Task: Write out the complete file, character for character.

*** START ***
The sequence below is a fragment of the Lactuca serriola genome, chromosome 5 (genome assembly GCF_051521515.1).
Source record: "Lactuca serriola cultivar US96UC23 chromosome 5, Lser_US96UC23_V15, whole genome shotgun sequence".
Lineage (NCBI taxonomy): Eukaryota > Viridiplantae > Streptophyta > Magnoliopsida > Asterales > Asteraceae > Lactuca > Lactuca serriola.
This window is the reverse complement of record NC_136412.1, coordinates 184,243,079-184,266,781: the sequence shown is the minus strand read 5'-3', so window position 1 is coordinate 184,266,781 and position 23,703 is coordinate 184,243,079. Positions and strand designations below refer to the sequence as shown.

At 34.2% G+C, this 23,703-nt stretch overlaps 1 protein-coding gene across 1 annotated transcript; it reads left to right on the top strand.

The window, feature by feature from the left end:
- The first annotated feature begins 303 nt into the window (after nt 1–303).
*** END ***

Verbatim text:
The sequence below is a fragment of the Lactuca serriola genome, chromosome 5 (genome assembly GCF_051521515.1).
Source record: "Lactuca serriola cultivar US96UC23 chromosome 5, Lser_US96UC23_V15, whole genome shotgun sequence".
Lineage (NCBI taxonomy): Eukaryota > Viridiplantae > Streptophyta > Magnoliopsida > Asterales > Asteraceae > Lactuca > Lactuca serriola.
This window is the reverse complement of record NC_136412.1, coordinates 184,243,079-184,266,781: the sequence shown is the minus strand read 5'-3', so window position 1 is coordinate 184,266,781 and position 23,703 is coordinate 184,243,079. Positions and strand designations below refer to the sequence as shown.

At 34.2% G+C, this 23,703-nt stretch overlaps 1 protein-coding gene across 1 annotated transcript; it reads left to right on the top strand.

The window, feature by feature from the left end:
- The first annotated feature begins 303 nt into the window (after nt 1–303).